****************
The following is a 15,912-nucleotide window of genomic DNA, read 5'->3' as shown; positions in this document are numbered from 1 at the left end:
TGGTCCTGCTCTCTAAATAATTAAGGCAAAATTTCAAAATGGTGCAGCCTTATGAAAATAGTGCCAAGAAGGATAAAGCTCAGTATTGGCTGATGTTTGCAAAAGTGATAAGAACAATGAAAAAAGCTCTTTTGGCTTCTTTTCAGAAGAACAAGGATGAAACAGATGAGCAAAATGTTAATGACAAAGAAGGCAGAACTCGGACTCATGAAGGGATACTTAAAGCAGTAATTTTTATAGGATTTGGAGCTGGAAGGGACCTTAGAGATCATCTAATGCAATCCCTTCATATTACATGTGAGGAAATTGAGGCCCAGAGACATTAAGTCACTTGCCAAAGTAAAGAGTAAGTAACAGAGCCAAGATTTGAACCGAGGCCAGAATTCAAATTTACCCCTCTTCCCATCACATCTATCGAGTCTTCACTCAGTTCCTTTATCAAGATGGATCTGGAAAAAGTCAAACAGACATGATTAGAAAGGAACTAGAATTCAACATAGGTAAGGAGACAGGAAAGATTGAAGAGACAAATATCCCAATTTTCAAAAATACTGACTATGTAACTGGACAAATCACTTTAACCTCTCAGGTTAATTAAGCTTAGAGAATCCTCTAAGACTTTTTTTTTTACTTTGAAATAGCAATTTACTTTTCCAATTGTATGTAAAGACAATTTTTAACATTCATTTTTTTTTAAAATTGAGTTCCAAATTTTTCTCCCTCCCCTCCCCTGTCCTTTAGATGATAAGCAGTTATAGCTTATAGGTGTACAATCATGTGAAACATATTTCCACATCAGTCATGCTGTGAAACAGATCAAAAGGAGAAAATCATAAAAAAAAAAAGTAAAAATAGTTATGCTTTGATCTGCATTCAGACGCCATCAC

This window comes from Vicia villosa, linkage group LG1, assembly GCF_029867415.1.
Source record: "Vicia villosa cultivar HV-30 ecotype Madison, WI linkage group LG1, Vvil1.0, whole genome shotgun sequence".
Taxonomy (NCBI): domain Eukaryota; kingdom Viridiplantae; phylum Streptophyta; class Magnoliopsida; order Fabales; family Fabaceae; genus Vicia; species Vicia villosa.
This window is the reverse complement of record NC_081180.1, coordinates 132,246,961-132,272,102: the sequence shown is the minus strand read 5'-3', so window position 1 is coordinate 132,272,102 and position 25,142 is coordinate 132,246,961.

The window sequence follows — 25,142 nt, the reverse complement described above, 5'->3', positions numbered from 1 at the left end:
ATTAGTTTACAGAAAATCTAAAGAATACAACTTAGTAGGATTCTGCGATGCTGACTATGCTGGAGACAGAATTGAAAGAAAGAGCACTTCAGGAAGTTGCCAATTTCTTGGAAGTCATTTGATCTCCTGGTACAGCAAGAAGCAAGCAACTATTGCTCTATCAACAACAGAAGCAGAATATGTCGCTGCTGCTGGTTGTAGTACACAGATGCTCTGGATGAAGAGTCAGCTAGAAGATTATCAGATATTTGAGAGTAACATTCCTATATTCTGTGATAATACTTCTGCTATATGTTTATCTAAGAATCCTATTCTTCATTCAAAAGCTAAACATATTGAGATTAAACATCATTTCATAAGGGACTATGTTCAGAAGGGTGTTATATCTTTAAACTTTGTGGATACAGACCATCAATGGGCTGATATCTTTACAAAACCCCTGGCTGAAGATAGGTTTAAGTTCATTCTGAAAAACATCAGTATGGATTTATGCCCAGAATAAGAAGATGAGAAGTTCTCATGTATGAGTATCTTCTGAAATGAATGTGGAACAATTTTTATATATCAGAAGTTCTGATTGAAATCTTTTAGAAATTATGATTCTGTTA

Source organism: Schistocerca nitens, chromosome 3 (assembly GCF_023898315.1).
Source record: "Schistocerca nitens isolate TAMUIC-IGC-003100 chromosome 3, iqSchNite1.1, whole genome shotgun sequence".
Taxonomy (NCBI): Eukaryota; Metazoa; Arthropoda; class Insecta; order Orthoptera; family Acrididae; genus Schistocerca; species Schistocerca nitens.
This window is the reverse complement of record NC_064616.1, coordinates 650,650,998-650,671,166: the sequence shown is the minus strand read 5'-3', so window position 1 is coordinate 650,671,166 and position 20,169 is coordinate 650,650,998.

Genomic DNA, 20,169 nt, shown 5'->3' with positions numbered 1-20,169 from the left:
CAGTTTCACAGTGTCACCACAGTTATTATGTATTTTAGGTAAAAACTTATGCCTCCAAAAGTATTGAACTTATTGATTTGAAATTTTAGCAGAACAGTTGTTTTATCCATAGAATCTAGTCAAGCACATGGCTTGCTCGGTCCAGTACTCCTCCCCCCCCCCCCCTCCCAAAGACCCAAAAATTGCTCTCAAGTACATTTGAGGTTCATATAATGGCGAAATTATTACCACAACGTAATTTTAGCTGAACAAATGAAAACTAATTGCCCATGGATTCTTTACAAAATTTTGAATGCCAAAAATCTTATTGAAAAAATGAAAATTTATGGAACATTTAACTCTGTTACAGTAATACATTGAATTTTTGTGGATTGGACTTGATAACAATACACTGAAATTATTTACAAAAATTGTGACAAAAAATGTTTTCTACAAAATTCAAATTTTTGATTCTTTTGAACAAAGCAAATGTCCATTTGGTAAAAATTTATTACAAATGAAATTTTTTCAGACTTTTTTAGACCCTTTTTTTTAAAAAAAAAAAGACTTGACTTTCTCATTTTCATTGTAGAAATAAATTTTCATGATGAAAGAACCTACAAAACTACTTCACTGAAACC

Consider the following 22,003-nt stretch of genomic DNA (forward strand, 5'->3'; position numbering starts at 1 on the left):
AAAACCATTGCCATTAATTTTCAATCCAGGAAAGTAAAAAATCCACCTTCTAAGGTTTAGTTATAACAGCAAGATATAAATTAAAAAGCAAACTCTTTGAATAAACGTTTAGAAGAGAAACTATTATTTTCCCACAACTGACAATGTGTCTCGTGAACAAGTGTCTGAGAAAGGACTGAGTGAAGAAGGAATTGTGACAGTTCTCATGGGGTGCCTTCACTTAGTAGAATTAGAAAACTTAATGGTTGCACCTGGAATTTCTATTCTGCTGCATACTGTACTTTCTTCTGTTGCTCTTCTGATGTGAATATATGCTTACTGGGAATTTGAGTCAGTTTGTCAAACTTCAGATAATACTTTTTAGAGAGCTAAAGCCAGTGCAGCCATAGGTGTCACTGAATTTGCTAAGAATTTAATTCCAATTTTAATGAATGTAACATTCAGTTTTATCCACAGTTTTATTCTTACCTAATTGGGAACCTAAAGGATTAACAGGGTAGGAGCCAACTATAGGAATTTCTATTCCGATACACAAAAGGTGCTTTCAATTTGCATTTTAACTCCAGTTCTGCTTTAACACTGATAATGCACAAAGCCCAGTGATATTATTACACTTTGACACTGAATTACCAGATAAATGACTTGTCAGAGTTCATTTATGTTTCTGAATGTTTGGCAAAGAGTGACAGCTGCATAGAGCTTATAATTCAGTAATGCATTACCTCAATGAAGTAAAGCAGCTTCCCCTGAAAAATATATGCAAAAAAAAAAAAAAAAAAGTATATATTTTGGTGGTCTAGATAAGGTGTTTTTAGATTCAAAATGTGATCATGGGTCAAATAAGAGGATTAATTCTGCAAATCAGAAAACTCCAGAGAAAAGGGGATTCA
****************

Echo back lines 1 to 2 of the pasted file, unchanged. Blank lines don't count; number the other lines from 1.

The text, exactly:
The following is a 15,912-nucleotide window of genomic DNA, read 5'->3' as shown; positions in this document are numbered from 1 at the left end:
TGGTCCTGCTCTCTAAATAATTAAGGCAAAATTTCAAAATGGTGCAGCCTTATGAAAATAGTGCCAAGAAGGATAAAGCTCAGTATTGGCTGATGTTTGCAAAAGTGATAAGAACAATGAAAAAAGCTCTTTTGGCTTCTTTTCAGAAGAACAAGGATGAAACAGATGAGCAAAATGTTAATGACAAAGAAGGCAGAACTCGGACTCATGAAGGGATACTTAAAGCAGTAATTTTTATAGGATTTGGAGCTGGAAGGGACCTTAGAGATCATCTAATGCAATCCCTTCATATTACATGTGAGGAAATTGAGGCCCAGAGACATTAAGTCACTTGCCAAAGTAAAGAGTAAGTAACAGAGCCAAGATTTGAACCGAGGCCAGAATTCAAATTTACCCCTCTTCCCATCACATCTATCGAGTCTTCACTCAGTTCCTTTATCAAGATGGATCTGGAAAAAGTCAAACAGACATGATTAGAAAGGAACTAGAATTCAACATAGGTAAGGAGACAGGAAAGATTGAAGAGACAAATATCCCAATTTTCAAAAATACTGACTATGTAACTGGACAAATCACTTTAACCTCTCAGGTTAATTAAGCTTAGAGAATCCTCTAAGACTTTTTTTTTTACTTTGAAATAGCAATTTACTTTTCCAATTGTATGTAAAGACAATTTTTAACATTCATTTTTTTTTAAAATTGAGTTCCAAATTTTTCTCCCTCCCCTCCCCTGTCCTTTAGATGATAAGCAGTTATAGCTTATAGGTGTACAATCATGTGAAACATATTTCCACATCAGTCATGCTGTGAAACAGATCAAAAGGAGAAAATCATAAAAAAAAAAAGTAAAAATAGTTATGCTTTGATCTGCATTCAGACGCCATCAC